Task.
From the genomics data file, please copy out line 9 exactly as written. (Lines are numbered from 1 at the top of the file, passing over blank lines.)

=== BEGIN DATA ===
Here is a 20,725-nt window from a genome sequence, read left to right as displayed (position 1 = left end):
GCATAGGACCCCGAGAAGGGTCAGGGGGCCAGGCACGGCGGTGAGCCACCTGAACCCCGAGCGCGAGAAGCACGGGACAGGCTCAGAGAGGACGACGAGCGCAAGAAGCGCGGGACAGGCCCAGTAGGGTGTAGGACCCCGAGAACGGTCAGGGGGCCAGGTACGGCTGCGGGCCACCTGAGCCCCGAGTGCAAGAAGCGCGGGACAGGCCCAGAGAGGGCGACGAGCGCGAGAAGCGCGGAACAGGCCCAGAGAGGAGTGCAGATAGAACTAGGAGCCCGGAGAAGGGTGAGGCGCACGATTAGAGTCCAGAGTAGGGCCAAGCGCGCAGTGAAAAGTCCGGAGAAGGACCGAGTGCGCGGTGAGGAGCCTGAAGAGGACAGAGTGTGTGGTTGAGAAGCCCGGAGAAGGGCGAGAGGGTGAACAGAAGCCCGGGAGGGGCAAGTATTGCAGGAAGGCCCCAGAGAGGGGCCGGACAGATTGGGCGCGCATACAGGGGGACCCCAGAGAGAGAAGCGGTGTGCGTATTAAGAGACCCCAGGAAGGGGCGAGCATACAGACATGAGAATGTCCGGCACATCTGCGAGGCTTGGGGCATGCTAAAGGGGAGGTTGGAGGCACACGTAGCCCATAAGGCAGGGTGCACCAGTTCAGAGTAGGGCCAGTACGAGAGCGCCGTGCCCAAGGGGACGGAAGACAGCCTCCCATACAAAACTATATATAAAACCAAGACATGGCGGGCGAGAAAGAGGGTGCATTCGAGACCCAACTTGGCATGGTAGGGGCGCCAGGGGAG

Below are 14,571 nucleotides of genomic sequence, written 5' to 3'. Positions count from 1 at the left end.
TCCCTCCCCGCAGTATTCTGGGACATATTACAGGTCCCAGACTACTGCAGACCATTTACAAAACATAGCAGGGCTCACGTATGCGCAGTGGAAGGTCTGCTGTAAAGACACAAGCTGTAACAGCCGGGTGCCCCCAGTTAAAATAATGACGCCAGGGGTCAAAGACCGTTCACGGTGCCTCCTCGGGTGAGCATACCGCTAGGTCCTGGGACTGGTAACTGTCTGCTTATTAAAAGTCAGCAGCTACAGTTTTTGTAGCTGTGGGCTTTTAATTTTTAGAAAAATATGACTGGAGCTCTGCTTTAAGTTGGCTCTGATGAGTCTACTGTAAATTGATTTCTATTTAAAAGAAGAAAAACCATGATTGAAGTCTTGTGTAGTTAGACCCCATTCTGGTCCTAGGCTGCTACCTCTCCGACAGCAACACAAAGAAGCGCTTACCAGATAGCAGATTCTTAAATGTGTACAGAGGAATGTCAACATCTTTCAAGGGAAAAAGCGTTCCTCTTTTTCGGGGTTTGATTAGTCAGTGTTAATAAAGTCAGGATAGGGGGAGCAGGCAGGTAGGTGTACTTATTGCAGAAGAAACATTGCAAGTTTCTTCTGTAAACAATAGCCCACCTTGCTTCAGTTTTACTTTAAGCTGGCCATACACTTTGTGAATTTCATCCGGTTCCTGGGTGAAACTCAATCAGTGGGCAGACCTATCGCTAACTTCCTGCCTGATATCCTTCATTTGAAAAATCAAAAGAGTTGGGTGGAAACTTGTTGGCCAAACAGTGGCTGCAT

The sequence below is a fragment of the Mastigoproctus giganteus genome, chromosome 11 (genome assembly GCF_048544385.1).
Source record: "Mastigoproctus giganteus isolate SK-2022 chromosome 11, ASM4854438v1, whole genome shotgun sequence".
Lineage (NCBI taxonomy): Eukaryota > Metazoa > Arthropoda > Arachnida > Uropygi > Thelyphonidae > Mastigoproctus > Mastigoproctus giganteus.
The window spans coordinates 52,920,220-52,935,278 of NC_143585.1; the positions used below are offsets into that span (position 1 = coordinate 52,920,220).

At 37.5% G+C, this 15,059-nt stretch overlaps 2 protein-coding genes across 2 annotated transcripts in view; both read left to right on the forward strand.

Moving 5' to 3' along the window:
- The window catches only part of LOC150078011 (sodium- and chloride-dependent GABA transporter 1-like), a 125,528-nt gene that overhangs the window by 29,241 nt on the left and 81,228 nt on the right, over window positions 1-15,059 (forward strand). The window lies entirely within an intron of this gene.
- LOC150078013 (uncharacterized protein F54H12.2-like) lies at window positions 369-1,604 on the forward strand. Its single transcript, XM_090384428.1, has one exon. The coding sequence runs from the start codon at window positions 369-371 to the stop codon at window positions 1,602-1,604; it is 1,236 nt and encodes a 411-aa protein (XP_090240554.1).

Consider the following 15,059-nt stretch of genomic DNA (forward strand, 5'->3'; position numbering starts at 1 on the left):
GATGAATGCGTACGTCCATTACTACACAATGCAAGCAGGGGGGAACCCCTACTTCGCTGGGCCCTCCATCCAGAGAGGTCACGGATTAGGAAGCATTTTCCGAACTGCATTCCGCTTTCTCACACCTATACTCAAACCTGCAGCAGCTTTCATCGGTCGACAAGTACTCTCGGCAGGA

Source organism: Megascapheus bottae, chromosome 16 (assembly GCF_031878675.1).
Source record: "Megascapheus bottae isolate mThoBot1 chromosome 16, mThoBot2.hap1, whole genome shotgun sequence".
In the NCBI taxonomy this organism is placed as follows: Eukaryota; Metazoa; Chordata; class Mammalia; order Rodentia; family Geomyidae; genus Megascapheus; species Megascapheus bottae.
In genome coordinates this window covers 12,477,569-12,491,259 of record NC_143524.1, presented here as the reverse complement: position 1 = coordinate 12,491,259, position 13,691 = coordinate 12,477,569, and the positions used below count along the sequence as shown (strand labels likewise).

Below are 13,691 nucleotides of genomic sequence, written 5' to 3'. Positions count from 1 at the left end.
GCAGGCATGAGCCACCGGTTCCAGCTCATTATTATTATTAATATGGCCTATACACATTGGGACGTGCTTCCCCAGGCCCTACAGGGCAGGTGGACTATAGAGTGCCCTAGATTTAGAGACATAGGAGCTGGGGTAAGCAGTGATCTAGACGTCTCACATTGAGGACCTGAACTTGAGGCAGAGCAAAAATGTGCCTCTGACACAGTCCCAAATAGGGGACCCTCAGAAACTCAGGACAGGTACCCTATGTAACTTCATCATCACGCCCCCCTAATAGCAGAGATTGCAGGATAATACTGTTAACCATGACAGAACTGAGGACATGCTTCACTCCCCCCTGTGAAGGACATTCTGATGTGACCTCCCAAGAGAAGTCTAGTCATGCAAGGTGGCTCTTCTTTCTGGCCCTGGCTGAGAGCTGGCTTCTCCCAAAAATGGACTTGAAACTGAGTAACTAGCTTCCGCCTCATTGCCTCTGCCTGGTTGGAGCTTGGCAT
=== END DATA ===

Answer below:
At 37.5% G+C, this 15,059-nt stretch overlaps 2 protein-coding genes across 2 annotated transcripts in view; both read left to right on the forward strand.